Death is another good reason not to use shared email and other accounts. You don’t want your account to be closed because your spouse has died.
Your Phone is Important
Your phone is another way to access your accounts. The account sign-on or recovery process often includes a text message or phone call with a sign-in code. If you or your heirs lose access to your phone, that process will be stymied.
Apps on your phone are often the easiest way to access your accounts. If you have authenticator app(s) (for 2FA codes) on your phone that you use to sign in, how will your heirs sign in without access to your phone?
Google, LastPass, Microsoft and others have stand-alone authenticator apps.
The Apple Wallet App is probably only accessible on your iPhone or Apple Watch. Your heirs might need that to pay the credit card bills.
- Back up your iPhone periodically, either to your computer, or to iCloud.
- Make sure your heirs can find your iPhone passcode.
- Consider adding your spouse’s fingerprint or face ID to your device
If you need to restore a phone because of a forgotten passcode, almost everything will be restored, except Authenticator App data, and the Apple Wallet.
Every web site and company will have its own methods for account security and recovery. There are a few things you can do to make account recovery easier for you and for your heirs.
Establish backup email addresses, and backup telephone numbers if the site supports them. Add your trusted spouse’s phone, for example as a secondary method of receiving login codes.
Similar to your Apple ID, your Google account is multifaceted. It governs Gmail, Google Photos, Google Pay and Google Drive (and more). Many people have important documents and precious photos in Google Drive and Google Photos.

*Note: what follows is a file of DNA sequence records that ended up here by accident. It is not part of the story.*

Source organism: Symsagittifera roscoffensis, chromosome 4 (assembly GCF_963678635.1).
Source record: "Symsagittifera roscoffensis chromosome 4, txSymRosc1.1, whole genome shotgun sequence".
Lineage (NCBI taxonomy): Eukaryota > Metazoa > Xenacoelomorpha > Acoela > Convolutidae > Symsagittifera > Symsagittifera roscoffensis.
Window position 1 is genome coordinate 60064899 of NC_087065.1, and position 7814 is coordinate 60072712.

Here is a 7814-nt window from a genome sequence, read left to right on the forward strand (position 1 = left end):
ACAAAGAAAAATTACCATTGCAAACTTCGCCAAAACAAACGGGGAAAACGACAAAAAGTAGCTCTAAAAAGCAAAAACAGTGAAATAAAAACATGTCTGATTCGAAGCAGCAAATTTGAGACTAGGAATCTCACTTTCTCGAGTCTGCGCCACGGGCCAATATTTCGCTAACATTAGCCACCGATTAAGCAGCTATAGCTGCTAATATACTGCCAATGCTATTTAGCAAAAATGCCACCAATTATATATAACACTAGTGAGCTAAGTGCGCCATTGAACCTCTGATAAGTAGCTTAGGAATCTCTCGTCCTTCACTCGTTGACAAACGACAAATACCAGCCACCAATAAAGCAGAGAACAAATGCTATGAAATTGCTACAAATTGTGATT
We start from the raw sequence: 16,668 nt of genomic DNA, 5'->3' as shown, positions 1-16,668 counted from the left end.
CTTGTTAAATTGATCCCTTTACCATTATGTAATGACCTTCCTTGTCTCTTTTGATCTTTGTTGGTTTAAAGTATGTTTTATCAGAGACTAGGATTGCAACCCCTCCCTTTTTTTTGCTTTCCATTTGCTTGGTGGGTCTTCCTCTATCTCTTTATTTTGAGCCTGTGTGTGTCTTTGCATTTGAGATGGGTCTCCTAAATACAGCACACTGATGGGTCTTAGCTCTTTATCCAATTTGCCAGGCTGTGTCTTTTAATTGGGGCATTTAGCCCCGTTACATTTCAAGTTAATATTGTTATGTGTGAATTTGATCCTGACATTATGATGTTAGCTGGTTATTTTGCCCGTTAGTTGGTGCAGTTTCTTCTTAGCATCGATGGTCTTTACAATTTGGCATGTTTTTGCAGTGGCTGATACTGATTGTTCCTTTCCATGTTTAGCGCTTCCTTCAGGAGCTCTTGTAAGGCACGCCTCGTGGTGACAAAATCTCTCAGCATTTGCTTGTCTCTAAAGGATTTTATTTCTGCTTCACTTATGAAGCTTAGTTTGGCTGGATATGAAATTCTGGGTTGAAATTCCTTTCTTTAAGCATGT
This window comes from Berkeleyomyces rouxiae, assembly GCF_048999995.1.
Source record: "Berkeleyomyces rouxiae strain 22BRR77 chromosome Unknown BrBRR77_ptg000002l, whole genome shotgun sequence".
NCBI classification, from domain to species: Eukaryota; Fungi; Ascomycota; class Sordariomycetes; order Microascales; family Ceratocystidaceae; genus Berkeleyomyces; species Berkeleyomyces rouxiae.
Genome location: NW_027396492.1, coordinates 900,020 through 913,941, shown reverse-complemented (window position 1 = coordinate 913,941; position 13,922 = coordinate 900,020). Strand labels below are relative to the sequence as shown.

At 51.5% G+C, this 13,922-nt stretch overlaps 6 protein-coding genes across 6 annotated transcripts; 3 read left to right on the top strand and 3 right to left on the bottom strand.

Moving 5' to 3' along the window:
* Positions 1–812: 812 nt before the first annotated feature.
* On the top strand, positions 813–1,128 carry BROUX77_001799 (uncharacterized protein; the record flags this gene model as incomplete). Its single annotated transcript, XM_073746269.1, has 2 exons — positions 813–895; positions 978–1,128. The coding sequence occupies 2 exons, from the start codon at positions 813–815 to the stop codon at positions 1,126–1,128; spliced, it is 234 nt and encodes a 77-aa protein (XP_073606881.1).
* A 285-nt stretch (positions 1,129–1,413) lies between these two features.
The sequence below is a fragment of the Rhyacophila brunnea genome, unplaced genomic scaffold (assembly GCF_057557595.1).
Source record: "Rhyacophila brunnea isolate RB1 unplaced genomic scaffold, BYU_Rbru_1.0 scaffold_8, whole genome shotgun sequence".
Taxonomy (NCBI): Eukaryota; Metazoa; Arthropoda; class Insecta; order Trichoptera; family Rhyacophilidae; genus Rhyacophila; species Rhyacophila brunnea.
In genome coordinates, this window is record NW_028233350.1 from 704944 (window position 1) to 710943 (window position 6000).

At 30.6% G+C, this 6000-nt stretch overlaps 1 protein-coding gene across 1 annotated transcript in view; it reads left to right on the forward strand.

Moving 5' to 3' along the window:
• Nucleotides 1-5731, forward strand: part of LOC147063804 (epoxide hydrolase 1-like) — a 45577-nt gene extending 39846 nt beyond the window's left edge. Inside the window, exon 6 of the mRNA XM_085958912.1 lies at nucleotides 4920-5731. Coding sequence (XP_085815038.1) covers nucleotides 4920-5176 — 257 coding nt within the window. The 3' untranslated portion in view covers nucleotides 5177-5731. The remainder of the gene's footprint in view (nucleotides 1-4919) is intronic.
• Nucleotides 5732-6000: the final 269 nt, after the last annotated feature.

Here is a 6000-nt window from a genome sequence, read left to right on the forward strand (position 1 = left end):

If you can’t or don’t want to provide credentials to your account to your estate, you can set up a policy with the Inactive Account Manager. You can specify what happens to your Google account when it becomes inactive for a specified time — presumably when you have died. You can give access to specified people, and/or specify that your account is to be deleted.
Many accounts have no legacy or inheritance feature. The survivors have to go through a process with a death certificate or letters of administration to gain control of the deceased account.
What’s Most Important to Your Heirs
- Where’s the money?
- How can I get access?
- Where’s the tax information for final IRS return?
- Where are the family photos?
- How can I delete or close the account?
- How can I sell the device?
- How can I cancel the subscriptions?
Other Things to Consider
- Cryptocurrency wallets and exchanges
- What will your heirs need in order to pay all the bills?
- Retirement accounts
- IRS.gov, ID.me accounts. Heirs need to file your final tax return.
- Alarm Codes
- Keypad codes (door locks)
- Safe combinations
- Websites for alarm systems
- Solar generating systems
- Home Monitoring services
- Pin and Keypad codes (yes, some cars have these)
- On-line account credentials (yes, some cars have these)
- SiriusXM subscription
- Dashcam account
- SunPass account (toll transponders)
- Physical Keys, (Yubikey)
- 2FA Apps
- BACKUP CODES – make sure you have printed out backup 2FA codes for your accounts and stored them safely
Other Companies & Web Sites in General
- Frequent Flyer Miles, Travel Points (can be valuable) Airline miles – often not “officially” transferable, but can be if you have the credentials
- do you have an email account at your ISP that you use?
- Genealogy – you did it for your heirs, right?
- Access to family tree
- Access to DNA test results
- music, photos, videos, books
What would your heirs need in order to sell your computer?
iPad and iPhones, Apple Watch
Digital Media (usually can’t be officially transferred)
- Purchased Music
- Purchased Movies & TV Shows
- Purchased Software (Software Licenses)
- Purchased eBooks
Social Media Accounts
- How your heirs might notify folks of your passing
- Heirs might want to close the account(s)
- Access to photos stored on-line
- If you didn’t use your real name/birthday on FB or others, your heirs might not be able to delete or memorialize the account because the details on the death certificate don’t match.
Clubs and Organizations
- Club accounts
- Webmaster signons
- Treasury accounts
- Domain name registrar accounts